#Drought news: One class degradation in NE #Colorado along the #KS #NE border

Click on a thumbnail graphic to view a gallery of drought data from the US Drought Monitor.

Click here to go to the US Drought Monitor website. Here’s an excerpt:

This Week’s Drought Summary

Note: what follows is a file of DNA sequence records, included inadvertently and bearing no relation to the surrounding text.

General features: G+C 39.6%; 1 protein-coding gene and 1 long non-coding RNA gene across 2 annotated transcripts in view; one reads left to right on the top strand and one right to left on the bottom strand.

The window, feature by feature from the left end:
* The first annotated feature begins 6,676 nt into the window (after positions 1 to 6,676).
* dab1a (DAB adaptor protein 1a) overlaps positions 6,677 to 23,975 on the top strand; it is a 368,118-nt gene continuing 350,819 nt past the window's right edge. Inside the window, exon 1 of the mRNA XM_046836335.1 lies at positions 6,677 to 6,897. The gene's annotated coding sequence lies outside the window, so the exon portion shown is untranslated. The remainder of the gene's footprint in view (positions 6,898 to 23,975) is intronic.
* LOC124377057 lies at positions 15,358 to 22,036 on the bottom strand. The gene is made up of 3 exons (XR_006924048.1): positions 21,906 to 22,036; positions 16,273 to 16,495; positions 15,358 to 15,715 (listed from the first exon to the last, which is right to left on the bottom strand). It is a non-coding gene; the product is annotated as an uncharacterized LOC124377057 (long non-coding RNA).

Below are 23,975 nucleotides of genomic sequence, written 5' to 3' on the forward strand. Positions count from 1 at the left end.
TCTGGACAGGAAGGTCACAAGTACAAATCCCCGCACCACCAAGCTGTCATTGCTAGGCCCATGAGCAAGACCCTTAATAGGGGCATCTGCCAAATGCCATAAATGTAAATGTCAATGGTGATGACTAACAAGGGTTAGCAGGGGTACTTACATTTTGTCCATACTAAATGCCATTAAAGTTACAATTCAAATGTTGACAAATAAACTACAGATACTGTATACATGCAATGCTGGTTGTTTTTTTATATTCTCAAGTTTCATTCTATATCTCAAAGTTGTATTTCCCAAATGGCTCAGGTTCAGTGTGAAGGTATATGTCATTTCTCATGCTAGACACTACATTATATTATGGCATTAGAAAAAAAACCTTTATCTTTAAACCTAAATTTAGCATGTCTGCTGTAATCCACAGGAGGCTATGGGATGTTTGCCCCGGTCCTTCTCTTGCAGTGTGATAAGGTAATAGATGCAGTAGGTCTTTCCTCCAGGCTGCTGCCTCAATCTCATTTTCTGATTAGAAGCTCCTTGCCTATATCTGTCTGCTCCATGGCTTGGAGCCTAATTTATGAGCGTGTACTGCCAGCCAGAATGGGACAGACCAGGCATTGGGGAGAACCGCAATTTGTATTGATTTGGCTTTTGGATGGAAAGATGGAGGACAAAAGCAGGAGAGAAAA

Several Pacific weather systems, in the form of shortwave troughs, moved in the jet stream flow across the contiguous U.S. (CONUS) during this U.S. Drought Monitor (USDM) week. The weather systems brought rain or snow to parts of northern California and the Pacific Northwest, western Colorado, the northern Plains to Mid-Mississippi Valley, and Tennessee Valley to Northeast. Rain also fell across parts of Florida. The rest of the CONUS had little to no precipitation. Even where the precipitation fell, it was mostly below normal for the week. Areas receiving above-normal precipitation included parts of the Sierra Nevada, southern Idaho, other scattered parts of the Pacific Northwest, strips across the central Palins to Ohio Valley and across New England, and parts of Hawaii. Improvement in drought conditions occurred where precipitation was above normal, while drought expanded or intensified in some areas where dryness continued. Temperatures were largely warmer than normal across the CONUS, with anomalies 9 degrees F or warmer from the Southwest to northern Plains. Parts of the Pacific Northwest and East Coast were near to cooler than normal. SNOTEL observations of mountain snowpack showed increases in snow depth in the Sierra Nevada and parts of Oregon and Washington, and snow water equivalent (SWE) values were in the high percentiles in the Sierra Nevada, and Pacific Northwest, but this is early in the snow season when the snowpack is just getting established. SWE values were in the low percentiles from Nevada eastward. Western reservoirs continued quite low, especially in Oregon, California, Nevada, Utah, Colorado, Wyoming, and New Mexico. Mounting dryness was indicated in several drought indicators and indices. Maps of 7-day, 14-day, and 28-day USGS streamflow measurements were consistent in showing below-normal streamflow from northern California, Nevada, and southern Idaho, across the Southwest, to the central and southern High Plains; across southern Texas; across western Puerto Rico; and in parts of Hawaii, Iowa, Illinois, Indiana, and the Northeast. The satellite-based Vegetation Health Index shows stressed vegetation across the California valleys and southern California, the Southwest, parts of the central Plains and Ohio Valley, and especially in southeastern New Mexico to western Texas. Where VegDRI is still in season, it shows drought across much of the West (especially the Southwest and west Texas) and parts of the Northeast. Where QuickDRI is still in season, it shows very dry conditions across the West (except for a very small part of coastal southern California) to southern and central Plains; much of Texas, and parts of the Midwest and Northeast. The KBDI shows significantly dry conditions in California, Nevada, Utah, Arizona, New Mexico, and Texas. Evapotranspiration (EDDI) for the last week has been high in the southern to central Plains, southern Alabama, and the Midwest to Northeast; at the 2- to 3-week timescales, across much of the CONUS from the Southwest to Northeast; and at longer time scales (1-3 months), in the Southwest to central Plains, and from the Ohio Valley and southern Great Lakes to Northeast. NIFC wildfire maps show large wildfires still burning in California and Colorado, several across Oklahoma, and some in other parts of the West, Kansas, Texas, Mississippi, the Florida panhandle, and central Appalachians. USGS real-time groundwater level data show low groundwater at points across the West, in northern Indiana, southern Georgia, and parts of the Northeast. NASA GRACE satellite-based groundwater estimates show low groundwater across most of the West to central and southern High Plains, most of New York to New England, much of Texas, and parts of North Dakota, Pennsylvania, Virginia, Alabama, and Florida. Soil moisture is dry across the West from California to the southern and central Rockies, in the southern and central High Plains, in North Dakota, across Nebraska and Iowa, across central Illinois to northern Indiana, parts of Pennsylvania and New York, and (for some indicators) most of New England and southern Alabama (CPC, NLDAS, and UCLA/VIC models; satellite-based AAFC/SMOS, GRACE, and NASA/SPoRT analyses). The Standardized Precipitation Index (SPI) shows dry conditions in various places at different time scales. These include North Dakota to Minnesota, Wyoming, New England, and southern Texas to the Lower Mississippi Valley (at the 1-month time scale); California to the central and southern Rockies, much of the Great Plains, Iowa and Missouri to Indiana, parts of the Northeast, and southern AL (2 to 4 months); California to the central and southern Rockies, much of the Great Plains, Iowa, Indiana to Ohio and Michigan, most of Northeast (6 to 12 months); parts of Pacific Northwest (9 to 12 months); and the Southwest to southern and central High Plains, and parts of Pacific Northwest, Texas, Iowa, Indiana, and the Northeast (24 months). When the desiccating effects of hot temperatures are included, the Standardized Precipitation Evapotranspiration Index (SPEI) shows more intense drought conditions over the SPI dry areas than indicated by the SPI…